Two by Four

I’m four years sober today.

It never gets old for me. I’m amazed, with each day that passes, that I haven’t had a drop of alcohol. There were times this year when I wanted nothing more but to dive into a chilled vat of Pinot Grigio. I made a choice each of these past 1,461 days to say no to the booze. The thing is, it never gets easier.

I don’t have to tell you how pervasive alcohol is in our society. No matter how ‘woke’ (I will never forgive y’all for ruining that word BTW) we think our nation is becoming, getting completely shit-faced after a hard day of adulting has yet to go out of style. That said, there’s been growth in the sober movement. Dry bars are popping up across the nation (road trip, anyone?). More authors are spinning memoirs about their journeys with booze. The selection of non-alc alternatives have grown, with famous likka brands getting in on the teetotaler action. The culture may have its pockets of stagnancy but it’s slowly shifting to make room at the table for those of us who celebrated our final ‘Last Call’ years ago.

Still, it’s always five o’clock somewhere. So how have I managed to avoid the swill over these past four years (including through a whole pandemic)? I just remember these two lessons:

Sobriety taught me to mind my business. I don’t know about you, but I love mess. Nothing gets my ego going more than hearing some tea about something that has nothing to do with me. It’s a part of my shadow which I once defined myself. These days, I comfortably embrace it while keeping it on a leash. Keeping myself busy with the massive internal work that comes with living a sober lifestyle makes it easy to do.

Once your vice is gone, it’s intriguing how quickly your own shit comes to the surface. Getting sober meant more journaling, more yoga, more tears, and – yeah – more laughs. Finding humor in my own tea has been eye-opening and humbling. I haven’t given up my weekly Real Housewives of Atlanta/Love & Hip-Hop viewing habits, because Kenya Moore and Erica Mena are what good trash TV is are all about. However, minding my own business, digging into my own dirty laundry, and checking my own inner gossip has made me a better flawed human.

Sobriety taught me empathy. Quick disclaimer, though: I am NOT an empath but I love them down. They are an adorable bunch. Some of my favorite people in the world would give you their last French fry – the nice long one, too! But alas, I am not that person. Not too long ago, I conversed with a colleague about ‘friend types’. Some examples we shared with some giggles in between:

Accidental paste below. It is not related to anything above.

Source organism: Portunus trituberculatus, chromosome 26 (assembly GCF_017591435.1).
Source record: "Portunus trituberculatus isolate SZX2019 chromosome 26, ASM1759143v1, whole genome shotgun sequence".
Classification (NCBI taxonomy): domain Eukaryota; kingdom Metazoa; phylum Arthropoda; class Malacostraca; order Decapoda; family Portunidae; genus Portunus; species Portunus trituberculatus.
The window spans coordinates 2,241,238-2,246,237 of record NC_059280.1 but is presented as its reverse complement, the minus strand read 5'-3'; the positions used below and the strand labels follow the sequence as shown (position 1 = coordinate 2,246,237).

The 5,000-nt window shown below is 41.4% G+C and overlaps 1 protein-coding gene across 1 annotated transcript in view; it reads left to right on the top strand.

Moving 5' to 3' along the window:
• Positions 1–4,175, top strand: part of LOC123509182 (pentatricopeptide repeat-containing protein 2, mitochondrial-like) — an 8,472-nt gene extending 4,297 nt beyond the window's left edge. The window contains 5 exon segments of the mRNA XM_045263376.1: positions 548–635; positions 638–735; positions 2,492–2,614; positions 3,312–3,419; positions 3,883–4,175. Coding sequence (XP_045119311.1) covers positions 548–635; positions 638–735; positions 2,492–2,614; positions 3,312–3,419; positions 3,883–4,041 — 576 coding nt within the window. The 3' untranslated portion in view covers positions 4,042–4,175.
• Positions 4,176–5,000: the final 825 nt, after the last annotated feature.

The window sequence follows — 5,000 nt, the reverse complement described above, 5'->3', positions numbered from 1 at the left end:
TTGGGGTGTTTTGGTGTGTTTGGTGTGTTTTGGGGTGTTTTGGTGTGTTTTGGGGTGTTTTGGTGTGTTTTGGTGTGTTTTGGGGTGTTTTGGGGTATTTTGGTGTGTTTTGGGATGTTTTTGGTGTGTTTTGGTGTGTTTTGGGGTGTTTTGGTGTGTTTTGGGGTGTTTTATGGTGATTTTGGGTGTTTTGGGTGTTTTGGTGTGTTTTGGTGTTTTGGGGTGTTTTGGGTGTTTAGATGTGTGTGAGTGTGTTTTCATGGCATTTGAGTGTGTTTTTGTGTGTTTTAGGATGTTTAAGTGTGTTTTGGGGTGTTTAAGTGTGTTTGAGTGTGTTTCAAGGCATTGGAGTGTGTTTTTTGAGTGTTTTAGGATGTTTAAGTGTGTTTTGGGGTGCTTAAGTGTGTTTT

• The ‘3am call’ friend (not me, the DND Queen)
  • The ‘cold hard truth-telling’ friend (used to be me)
  • The ‘doormat’ friend (please be for real LOL)

Me? In true Aquarius Sun/Capricorn Rising fashion, I am the ‘Now What?’ friend. I’m the friend you drearily call during your lunch hour after venting to ‘3am call’ friend. Give me a call when you’re ready to make an action plan and then, like, ACTUALLY act on it. Hit me up when it’s time to bury the bodies (although that could be difficult to do in the broad daylight of the lunch hour – but I’m the friend that will figure out that workaround, too). That energy can admittedly be a bit much, which is where the lack of booze is another advantage. Getting sober helped me figure out when in my life I could stand to be less strategic and more compassionate in my relationships. A question I try to ask when communicating with my friends in crisis is: “Do you need comfort or advice right now?”

LISTEN. Do you know how many friendships I may have salvaged in my twenties and thirties had I asked this simple question? Dah well. You live, you quit drinking, and you learn.

So I raise a glass of bubly to myself, for the work I have and continue to put in. To the family and friends who keep me motivated to stay sober. There will never be a day that goes by where I don’t think about drinking, and that’s a reality of my addiction that I’m learning to accept. I look forward to the lessons sobriety still has in store for me. I mean, I waited until I was in my forties to change careers and get my Masters. I’m in no rush.

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